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Chocolate Overload

Jun 19 2014

by Stuart M. Perkins

For years my group of long time friends and I enjoyed partaking of various brunch options around town. When a major downtown hotel announced it would soon introduce a colossal all-you-can-eat Sunday brunch complete with extensive dessert bar offering anything chocolate, we quickly marked our calendars. The night before brunch we gathered at Carol’s to discuss our plan of attack. Rhonda was especially eager to sample items from the highly advertised chocolate-only dessert bar.

“Are you aware,” Carol pointed out to Rhonda, “that one could pay for brunch yet eat nothing but chocolate?”

Rhonda’s eyes glazed over at the notion.

Chloe said, “Sounds great but I want an omelet and a mimoser!”

“Wait.” Chloe added. “Is a mimoser orange juice and vodker?”

Rhonda rapidly responded, “No, that’s a screwdrivah!”

Chloe always added “er” where it didn’t belong and Rhonda always removed it where it did.

Paul, John, and I listened to their banter as we thought of the eggs Benedict, bacon, and waffles we would eat along with who knew what else. This was touted as the brunch to beat. John reminded us all not to seem too greedy, but we knew his comments were directed more towards Rhonda.

“Oh bless.” Carol said as she was reminded. “Rhonda, tell us you’re not going to do what you did at the last brunch when you hid so many bagels in your purse that you couldn’t close it!”

“Nevah fear.” Rhonda said. “I learned a lesson.”

“Oh thank heavens.” Carol sighed.

“I’ll carry a biggah purse.” Rhonda said under her breath.

Sunday dawned and we rendezvoused at Carol’s again to ride to the land of plenty. This hotel was known for the fine dinners its restaurant served so we were eager to see the sort of brunch it would produce. We were not disappointed.

A massive omelet bar served as focal point for the display of gastronomic gluttony. Several servers wearing bleached white chef’s jackets and hats stood behind the omelet bar, spatulas raised and at the ready. Tables holding chafing dishes filled with every conceivable brunch item flanked either side of the omelet bar. Another set of tables held an ample variety of cut vegetables and sliced fruit. Our group approached the spread slowly, cautiously even. We had never seen such.

We hesitated for only a moment before diving into the delectables.

“Do you think they have breakfast pizzer?” Chloe asked no one in particular as she took aim at a sausage link.

The rest of us lined up for omelets then helped ourselves to other items on the buffet. The clatter of plates and silverware filled the giant dining room as hungry people jockeyed for position around each of the tables. As I filled my plate I noticed Rhonda standing back some distance from the line.

“What’s wrong? Aren’t you going to eat?” I asked.

“Where’s the chocolate?” Rhonda asked, looking forlorn.

As if on cue, two servers suddenly pulled back long red drapes to reveal a large alcove adjacent to the main dining room. A dessert bar filled with all things chocolate took up the entire space. At the sight of the display a hush fell over the dining room.

“Call the law.” Carol said to herself as she studied the massive arrangement.

“But do they have anything vaniller?” Chloe asked.

“Fetch my purse.” Rhonda directed Paul as she adjusted her elastic waistband and marched towards the desserts.

Twin chocolate waterfalls marked the entrance to the den of decadence. Tables packed with chocolate cakes, fudge, and chocolate chip muffins lined the walls. Chocolate cheesecakes were surrounded by chocolate covered strawberries and chocolate trifles sat among platters of double chocolate brownies. Chocolate eclair cakes and chocolate rum balls were wedged into place beside chocolate covered pretzels and chocolate filled croissants. Additional tables piled high with more chocolate desserts of all sorts were positioned throughout the room.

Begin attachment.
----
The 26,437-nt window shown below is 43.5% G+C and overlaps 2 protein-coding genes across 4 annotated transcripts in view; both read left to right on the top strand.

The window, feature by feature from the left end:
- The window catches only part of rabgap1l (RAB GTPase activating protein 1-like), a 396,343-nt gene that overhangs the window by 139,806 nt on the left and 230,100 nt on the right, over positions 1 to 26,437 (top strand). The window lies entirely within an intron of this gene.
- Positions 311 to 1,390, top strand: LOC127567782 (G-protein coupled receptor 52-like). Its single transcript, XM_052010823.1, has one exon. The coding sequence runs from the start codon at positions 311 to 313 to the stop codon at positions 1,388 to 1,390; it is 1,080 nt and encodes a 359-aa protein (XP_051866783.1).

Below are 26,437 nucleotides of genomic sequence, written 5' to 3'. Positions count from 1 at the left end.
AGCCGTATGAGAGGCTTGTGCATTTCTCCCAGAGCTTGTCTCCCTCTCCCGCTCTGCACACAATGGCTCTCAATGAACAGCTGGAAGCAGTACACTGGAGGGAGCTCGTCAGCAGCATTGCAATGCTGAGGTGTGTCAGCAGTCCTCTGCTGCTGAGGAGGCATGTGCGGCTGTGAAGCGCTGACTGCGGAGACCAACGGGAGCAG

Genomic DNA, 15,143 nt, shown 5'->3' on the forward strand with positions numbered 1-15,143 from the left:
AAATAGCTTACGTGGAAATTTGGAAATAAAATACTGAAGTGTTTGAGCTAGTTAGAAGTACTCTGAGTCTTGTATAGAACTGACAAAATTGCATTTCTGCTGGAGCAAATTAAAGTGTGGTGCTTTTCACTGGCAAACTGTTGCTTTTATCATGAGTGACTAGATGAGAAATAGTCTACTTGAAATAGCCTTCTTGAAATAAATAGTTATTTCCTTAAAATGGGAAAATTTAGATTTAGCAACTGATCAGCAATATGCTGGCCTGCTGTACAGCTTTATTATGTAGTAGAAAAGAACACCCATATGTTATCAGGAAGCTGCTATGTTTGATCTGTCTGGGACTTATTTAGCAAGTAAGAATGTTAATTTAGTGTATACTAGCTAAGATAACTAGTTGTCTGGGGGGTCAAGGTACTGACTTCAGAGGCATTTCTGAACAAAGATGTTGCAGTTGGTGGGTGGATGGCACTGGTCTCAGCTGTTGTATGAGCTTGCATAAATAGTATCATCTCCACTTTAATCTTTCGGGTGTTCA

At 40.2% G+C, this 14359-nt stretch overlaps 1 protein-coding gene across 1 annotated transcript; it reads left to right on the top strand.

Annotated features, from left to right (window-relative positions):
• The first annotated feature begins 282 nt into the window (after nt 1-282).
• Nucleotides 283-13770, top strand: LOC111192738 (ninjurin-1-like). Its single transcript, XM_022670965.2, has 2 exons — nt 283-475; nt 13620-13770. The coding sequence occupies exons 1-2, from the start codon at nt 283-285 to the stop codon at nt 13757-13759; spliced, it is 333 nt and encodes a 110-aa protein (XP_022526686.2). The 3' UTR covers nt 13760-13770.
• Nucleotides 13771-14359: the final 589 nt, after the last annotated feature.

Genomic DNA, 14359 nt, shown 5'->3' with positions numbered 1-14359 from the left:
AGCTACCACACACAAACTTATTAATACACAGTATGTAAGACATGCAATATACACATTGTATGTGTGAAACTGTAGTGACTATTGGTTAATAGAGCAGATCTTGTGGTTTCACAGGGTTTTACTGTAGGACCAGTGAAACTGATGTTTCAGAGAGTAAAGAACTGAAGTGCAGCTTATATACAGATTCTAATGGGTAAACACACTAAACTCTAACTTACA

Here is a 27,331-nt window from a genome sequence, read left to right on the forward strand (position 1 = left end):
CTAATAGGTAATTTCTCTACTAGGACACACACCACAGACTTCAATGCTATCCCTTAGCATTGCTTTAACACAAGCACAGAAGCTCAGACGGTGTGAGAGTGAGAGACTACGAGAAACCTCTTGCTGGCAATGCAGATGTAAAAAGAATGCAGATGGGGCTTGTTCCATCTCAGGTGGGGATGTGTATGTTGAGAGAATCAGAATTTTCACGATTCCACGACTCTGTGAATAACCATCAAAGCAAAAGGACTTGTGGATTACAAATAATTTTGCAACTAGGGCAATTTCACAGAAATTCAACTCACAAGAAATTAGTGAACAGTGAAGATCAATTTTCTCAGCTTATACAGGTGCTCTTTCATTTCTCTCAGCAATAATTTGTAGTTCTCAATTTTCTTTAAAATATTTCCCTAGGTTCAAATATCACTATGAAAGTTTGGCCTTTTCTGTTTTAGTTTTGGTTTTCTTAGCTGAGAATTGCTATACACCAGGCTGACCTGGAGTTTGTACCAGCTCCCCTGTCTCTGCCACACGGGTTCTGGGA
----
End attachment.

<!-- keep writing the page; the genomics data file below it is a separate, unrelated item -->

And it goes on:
Once we surveyed the delights, we refocused our attention on the bacon and eggs. Chocolate would come later if we paced ourselves. We enjoyed the delicious variety of eggs, bacon, waffles, and other items the amazing brunch offered. We noticed Rhonda had barely touched the savory items but had indeed made several speedy trips to and from the dessert bar. Each time she returned she diverted our attention with an outlandish comment as she stealthily stashed one napkin-wrapped item after another behind our table’s huge floral centerpiece. Eventually, the rest of us also visited the room of chocolates, making several trips each until we could hold no more.

“That chocolate amaretter cheesecake was great.” Chloe remarked. “But I’m stuffed!”

“Maybe that last slice was too much!” Rhonda said as she slid a napkin around something and placed it in her lap.

“Gluttony can be embarrassing.” John added.

“Man alive, I’m full too!” Carol said as she reapplied her lipstick and winked at a passing waiter.

“Maybe that last brownie was too much!” Rhonda said as she leaned to adjust something in her giant purse.

“Yes, gluttony can be embarrassing.” John repeated.

Finished with the memorable brunch, we heaved ourselves from our seats to leave. As we exited the restaurant and walked heavily down the sidewalk, we heard a slight gasp from Rhonda and a snap as the handle suddenly ripped completely from her giant purse. When it did, three chocolate chip cookies and a small lava cake hit the sidewalk with a thud.

“Your purse!” Carol said, as we all noticed chocolate covered strawberries about to spill out near the torn handle.

As two truffles and a chocolate croissant slipped from the ripped purse and struck her in the foot, Rhonda said sheepishly, “Maybe that last muffin was too much.”

“Gluttony can be embarrassing.” John said.

Stuart M. Perkins

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